Australian and Japanese trade ministers met in Melbourne last week to sign a joint statement of cooperation. The agreement and collaboration between the two nations hopes to affirm Australia’s potential as a major exporter of hydrogen, with Japan as a key recipient.
January 24, 2020Blake Matich
In Melbourne last week Minister for Resources and Northern Australia, Matt Canavan, and Japan’s Minister of Economy, Trade and Industry, Hiroshi Kajiyama, shook hands on the Joint Statement on Cooperation on Hydrogen and Fuel Cells at the Australia-Japan ministerial Economic Dialogue.
Hydrogen, especially that produced by renewable energy such as solar electrolysis, but also, unfortunately, using fossil-fuels combined with Carbon Capture, Utilisation and Storage (CCUS), is set to become a key domestic source of energy and a potentially lucrative export to nations such as Japan.
Australia’s National Hydrogen Strategy was released in November last year after a much overdue COAG Energy Council meeting in Perth. Despite the Strategy’s “technology-neutral”, a way to fast-track hydrogen’s development but ostensibly a way for the government to have their cake and eat it too, the industry can largely be renewable energy driven.
The World Energy Council identified Australia as a ‘giant with potential to become a world key player,’ while the International Energy Agency projected that Australia could easily produce the equivalent of 100 million tonnes of oil in hydrogen for export, enough to replace 3% of global gas consumption.
The Australian and Japanese governments both seem to agree on the potential of the nation’s hydrogen industry, and as long-term trade and strategic partners the new hydrogen agreement is just the next step in Australian-Japanese relations.
The deal will see Australia and Japan continue to cooperate on the Hydrogen Energy Supply Chain (HESC) project in Victoria, an effort toward the world’s first international liquid hydrogen supply chain.
Minister Canavan said Australia and Japan are well placed to maximise the opportunities presented by hydrogen, based on a long history of successful energy and resource trade. “Australia is building a hydrogen production base to foster domestic growth and meet future export demand in Japan and the region,” said Canavan. “The opportunities are great. Scenarios developed for the National Hydrogen Strategy indicate an Australian hydrogen industry could generate about 8,000 jobs and about $11 billion a year in GDP by 2050.”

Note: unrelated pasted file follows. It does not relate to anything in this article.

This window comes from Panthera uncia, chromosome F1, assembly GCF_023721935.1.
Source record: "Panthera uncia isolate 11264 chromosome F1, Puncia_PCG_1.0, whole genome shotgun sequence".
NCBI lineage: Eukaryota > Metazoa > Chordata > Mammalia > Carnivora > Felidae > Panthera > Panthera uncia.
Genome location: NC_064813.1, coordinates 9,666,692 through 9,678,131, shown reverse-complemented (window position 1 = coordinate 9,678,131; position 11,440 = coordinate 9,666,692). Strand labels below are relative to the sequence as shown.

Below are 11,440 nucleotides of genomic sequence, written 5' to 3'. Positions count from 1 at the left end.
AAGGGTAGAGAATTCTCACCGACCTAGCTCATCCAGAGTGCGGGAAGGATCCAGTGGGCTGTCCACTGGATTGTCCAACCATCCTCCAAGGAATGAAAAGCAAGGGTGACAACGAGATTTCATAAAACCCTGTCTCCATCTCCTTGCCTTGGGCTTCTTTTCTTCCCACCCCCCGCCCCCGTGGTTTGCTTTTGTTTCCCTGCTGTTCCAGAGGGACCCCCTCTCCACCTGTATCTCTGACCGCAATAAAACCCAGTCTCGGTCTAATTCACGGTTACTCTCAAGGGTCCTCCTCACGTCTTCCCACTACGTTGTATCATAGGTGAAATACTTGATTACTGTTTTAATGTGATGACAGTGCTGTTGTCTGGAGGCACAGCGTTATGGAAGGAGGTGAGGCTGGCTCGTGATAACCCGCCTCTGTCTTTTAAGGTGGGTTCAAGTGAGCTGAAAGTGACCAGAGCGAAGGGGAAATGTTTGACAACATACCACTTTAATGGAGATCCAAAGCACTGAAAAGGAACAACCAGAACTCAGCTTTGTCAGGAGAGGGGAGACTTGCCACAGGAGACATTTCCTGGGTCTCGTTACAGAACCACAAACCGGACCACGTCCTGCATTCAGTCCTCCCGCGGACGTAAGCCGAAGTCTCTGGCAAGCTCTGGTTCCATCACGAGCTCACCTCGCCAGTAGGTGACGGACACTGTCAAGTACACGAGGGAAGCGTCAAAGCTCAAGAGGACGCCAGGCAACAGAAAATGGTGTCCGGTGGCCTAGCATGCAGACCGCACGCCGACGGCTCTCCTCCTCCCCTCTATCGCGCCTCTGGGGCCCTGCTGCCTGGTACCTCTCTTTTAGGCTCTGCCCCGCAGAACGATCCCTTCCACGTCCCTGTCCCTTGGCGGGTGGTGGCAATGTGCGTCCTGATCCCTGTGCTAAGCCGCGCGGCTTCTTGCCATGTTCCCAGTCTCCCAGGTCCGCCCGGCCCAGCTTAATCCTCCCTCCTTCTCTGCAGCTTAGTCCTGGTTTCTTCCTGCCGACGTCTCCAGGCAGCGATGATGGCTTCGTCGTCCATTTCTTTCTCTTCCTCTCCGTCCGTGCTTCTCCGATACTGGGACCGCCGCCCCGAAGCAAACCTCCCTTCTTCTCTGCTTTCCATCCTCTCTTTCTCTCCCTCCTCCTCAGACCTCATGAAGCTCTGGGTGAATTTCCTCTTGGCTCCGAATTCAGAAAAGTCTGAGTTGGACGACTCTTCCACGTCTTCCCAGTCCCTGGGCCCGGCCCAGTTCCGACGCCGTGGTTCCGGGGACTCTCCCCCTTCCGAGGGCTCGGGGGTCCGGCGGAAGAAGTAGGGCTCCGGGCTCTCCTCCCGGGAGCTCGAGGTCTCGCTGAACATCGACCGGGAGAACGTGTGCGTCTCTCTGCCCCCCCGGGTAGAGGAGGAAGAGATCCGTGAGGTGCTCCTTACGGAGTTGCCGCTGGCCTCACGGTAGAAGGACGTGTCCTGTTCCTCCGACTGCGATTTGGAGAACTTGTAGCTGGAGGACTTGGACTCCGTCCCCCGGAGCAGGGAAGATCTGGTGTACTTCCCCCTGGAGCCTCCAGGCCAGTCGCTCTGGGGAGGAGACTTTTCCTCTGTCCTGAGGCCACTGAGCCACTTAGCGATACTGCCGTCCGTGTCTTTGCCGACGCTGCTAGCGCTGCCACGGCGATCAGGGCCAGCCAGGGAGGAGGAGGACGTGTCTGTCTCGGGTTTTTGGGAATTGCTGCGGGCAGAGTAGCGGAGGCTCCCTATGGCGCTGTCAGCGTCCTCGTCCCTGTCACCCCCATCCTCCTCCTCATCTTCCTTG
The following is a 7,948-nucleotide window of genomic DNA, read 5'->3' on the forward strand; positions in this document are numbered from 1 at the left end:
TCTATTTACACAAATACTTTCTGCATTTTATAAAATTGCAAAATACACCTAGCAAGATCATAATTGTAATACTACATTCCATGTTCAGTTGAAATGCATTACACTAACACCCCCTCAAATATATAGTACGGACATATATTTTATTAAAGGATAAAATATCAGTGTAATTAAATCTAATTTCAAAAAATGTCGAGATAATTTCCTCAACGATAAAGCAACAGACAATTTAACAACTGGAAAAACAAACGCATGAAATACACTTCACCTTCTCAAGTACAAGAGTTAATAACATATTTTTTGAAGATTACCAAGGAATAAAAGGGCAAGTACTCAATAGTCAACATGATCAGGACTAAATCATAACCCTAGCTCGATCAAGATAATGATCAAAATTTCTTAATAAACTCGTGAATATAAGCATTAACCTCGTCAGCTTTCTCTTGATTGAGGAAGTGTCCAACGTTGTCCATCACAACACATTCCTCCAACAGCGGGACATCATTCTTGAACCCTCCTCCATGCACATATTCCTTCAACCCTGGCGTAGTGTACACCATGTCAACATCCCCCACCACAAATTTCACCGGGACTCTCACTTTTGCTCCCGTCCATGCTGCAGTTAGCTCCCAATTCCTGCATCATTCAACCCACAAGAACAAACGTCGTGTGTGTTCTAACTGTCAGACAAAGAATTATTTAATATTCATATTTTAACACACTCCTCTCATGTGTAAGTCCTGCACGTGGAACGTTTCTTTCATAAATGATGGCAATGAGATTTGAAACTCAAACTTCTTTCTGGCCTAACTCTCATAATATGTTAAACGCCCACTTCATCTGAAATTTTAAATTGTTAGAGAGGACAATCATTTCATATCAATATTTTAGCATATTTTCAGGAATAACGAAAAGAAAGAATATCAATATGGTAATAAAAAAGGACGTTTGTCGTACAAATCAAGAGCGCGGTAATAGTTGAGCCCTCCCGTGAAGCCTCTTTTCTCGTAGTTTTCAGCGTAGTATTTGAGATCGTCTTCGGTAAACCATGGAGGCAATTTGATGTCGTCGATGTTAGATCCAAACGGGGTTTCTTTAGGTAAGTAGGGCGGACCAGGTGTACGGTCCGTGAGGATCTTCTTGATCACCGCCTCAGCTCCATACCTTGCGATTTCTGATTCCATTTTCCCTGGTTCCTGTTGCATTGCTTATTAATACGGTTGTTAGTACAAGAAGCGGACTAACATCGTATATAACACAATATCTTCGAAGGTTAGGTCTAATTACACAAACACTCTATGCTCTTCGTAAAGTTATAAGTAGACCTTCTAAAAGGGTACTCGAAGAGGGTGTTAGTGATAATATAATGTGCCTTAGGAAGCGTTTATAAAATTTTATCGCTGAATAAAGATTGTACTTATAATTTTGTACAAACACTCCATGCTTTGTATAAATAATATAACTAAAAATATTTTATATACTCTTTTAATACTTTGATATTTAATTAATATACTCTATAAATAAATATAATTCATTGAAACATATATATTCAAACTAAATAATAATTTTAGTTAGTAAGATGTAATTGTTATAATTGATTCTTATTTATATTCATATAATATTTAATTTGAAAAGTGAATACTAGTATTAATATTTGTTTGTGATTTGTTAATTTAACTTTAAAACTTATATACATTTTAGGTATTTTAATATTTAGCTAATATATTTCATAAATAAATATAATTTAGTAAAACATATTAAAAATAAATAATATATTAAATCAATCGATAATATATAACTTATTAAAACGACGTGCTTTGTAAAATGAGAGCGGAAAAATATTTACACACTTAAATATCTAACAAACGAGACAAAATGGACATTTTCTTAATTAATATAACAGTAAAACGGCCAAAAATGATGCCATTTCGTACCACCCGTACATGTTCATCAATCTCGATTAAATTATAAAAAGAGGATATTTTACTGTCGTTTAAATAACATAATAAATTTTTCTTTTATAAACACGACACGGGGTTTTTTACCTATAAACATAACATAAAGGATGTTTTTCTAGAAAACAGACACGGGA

Overstating it a bit?
Whether Australia’s hydrogen industry has the export potential suggested is another story. The Australia Institute (TAI) and the consulting firm ACIL Allen have both questioned the government’s figures, and moreover have questioned just how much of a export market there is for Australian hydrogen. Some have even suggested inflated figures are being used to rush a hydrogen market that could be built gradually using entirely renewable energy sources.
“Prematurely establishing a hydrogen export industry based on highly inflated demand figures may lock out the cleanest form of hydrogen, using renewable energy and electrolysis, because the technology isn’t cost competitive at this stage,” said Richie Merzian, Climate & Energy Program Director at TAI.“If hydrogen development is rushed in Australia it could see fossil fuels locked in as a global energy source for decades to come. The emissions will make it impossible to comply with Australia’s obligations under the Paris Agreement.”
Many, including Australia’s Chief Scientist Alan Finkel and the Australian Renewable Energy Agency (ARENA) believe hydrogen’s export potential is significant. “Australia has a golden opportunity to become a major exporter of hydrogen, as other countries look to transition to low carbon energy sources,” said former ARENA CEO Ivor Frischknecht.
However, Australian National University (ANU) professor Andrew Blakers disagrees. While hydrogen may furnish domestic energy supplies, and potentially power the shipping of the nation’s exports, as an export in itself, Blakers argues that hydrogen’s “woeful round-trip efficiency” renders it unviable. Of course, HVDC cable transmission of hydrogen fuel does not suffer the same loss, but the distances between Australia and potential buyers, such as Japan and South Korea, are simply unfeasible, especially with China better positioned.
Despite Blakers’ skepticism, there are already megaprojects underway looking to promote Australian green hydrogen for export, such as the Asian Renewable Energy Hub (AREH), a 6,500 km2 project in the East Pilbara, Western Australia (WA). The project is a mix of 15 GW of wind turbines and solar PV. AREH is set to power the Pilbara region and generate hydrogen for export to Japan and South Korea.